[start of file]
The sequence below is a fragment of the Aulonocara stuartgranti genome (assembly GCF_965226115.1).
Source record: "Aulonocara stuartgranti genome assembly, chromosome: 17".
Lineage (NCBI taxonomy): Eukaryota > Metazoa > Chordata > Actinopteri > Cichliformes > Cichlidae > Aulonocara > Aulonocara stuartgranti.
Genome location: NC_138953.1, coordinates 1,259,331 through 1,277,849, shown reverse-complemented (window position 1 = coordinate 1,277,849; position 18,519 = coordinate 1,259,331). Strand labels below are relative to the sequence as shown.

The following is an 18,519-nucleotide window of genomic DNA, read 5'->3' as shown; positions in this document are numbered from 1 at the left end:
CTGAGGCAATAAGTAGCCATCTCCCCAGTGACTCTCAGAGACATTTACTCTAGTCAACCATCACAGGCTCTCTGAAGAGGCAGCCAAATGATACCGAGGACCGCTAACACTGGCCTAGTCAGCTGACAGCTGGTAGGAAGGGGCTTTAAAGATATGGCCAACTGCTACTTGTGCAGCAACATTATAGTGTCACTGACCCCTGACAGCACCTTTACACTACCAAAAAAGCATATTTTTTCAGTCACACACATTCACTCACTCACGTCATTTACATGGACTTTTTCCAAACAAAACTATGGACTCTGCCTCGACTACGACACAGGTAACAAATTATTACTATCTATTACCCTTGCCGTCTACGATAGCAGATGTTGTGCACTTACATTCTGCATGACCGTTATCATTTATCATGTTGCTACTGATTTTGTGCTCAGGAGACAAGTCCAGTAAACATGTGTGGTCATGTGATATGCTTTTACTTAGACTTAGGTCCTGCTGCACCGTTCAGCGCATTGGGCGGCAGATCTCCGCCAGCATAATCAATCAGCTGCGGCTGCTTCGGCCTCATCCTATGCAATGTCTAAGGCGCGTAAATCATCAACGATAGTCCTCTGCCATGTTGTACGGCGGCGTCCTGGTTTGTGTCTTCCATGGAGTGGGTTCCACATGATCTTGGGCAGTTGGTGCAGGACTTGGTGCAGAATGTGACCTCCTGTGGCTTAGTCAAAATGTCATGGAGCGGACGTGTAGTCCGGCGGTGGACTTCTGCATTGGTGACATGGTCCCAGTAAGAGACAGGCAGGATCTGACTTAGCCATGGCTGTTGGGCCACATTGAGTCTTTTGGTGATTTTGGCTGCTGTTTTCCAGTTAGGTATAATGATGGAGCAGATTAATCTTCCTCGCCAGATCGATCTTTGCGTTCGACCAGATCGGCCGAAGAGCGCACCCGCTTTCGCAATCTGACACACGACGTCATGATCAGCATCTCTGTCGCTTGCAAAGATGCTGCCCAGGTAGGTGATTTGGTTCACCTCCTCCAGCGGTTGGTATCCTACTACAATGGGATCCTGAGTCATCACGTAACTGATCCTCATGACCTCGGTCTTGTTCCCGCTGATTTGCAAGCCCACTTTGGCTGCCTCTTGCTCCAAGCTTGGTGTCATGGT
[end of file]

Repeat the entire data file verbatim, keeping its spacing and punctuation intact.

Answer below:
The sequence below is a fragment of the Aulonocara stuartgranti genome (assembly GCF_965226115.1).
Source record: "Aulonocara stuartgranti genome assembly, chromosome: 17".
Lineage (NCBI taxonomy): Eukaryota > Metazoa > Chordata > Actinopteri > Cichliformes > Cichlidae > Aulonocara > Aulonocara stuartgranti.
Genome location: NC_138953.1, coordinates 1,259,331 through 1,277,849, shown reverse-complemented (window position 1 = coordinate 1,277,849; position 18,519 = coordinate 1,259,331). Strand labels below are relative to the sequence as shown.

The following is an 18,519-nucleotide window of genomic DNA, read 5'->3' as shown; positions in this document are numbered from 1 at the left end:
CTGAGGCAATAAGTAGCCATCTCCCCAGTGACTCTCAGAGACATTTACTCTAGTCAACCATCACAGGCTCTCTGAAGAGGCAGCCAAATGATACCGAGGACCGCTAACACTGGCCTAGTCAGCTGACAGCTGGTAGGAAGGGGCTTTAAAGATATGGCCAACTGCTACTTGTGCAGCAACATTATAGTGTCACTGACCCCTGACAGCACCTTTACACTACCAAAAAAGCATATTTTTTCAGTCACACACATTCACTCACTCACGTCATTTACATGGACTTTTTCCAAACAAAACTATGGACTCTGCCTCGACTACGACACAGGTAACAAATTATTACTATCTATTACCCTTGCCGTCTACGATAGCAGATGTTGTGCACTTACATTCTGCATGACCGTTATCATTTATCATGTTGCTACTGATTTTGTGCTCAGGAGACAAGTCCAGTAAACATGTGTGGTCATGTGATATGCTTTTACTTAGACTTAGGTCCTGCTGCACCGTTCAGCGCATTGGGCGGCAGATCTCCGCCAGCATAATCAATCAGCTGCGGCTGCTTCGGCCTCATCCTATGCAATGTCTAAGGCGCGTAAATCATCAACGATAGTCCTCTGCCATGTTGTACGGCGGCGTCCTGGTTTGTGTCTTCCATGGAGTGGGTTCCACATGATCTTGGGCAGTTGGTGCAGGACTTGGTGCAGAATGTGACCTCCTGTGGCTTAGTCAAAATGTCATGGAGCGGACGTGTAGTCCGGCGGTGGACTTCTGCATTGGTGACATGGTCCCAGTAAGAGACAGGCAGGATCTGACTTAGCCATGGCTGTTGGGCCACATTGAGTCTTTTGGTGATTTTGGCTGCTGTTTTCCAGTTAGGTATAATGATGGAGCAGATTAATCTTCCTCGCCAGATCGATCTTTGCGTTCGACCAGATCGGCCGAAGAGCGCACCCGCTTTCGCAATCTGACACACGACGTCATGATCAGCATCTCTGTCGCTTGCAAAGATGCTGCCCAGGTAGGTGATTTGGTTCACCTCCTCCAGCGGTTGGTATCCTACTACAATGGGATCCTGAGTCATCACGTAACTGATCCTCATGACCTCGGTCTTGTTCCCGCTGATTTGCAAGCCCACTTTGGCTGCCTCTTGCTCCAAGCTTGGTGTCATGGT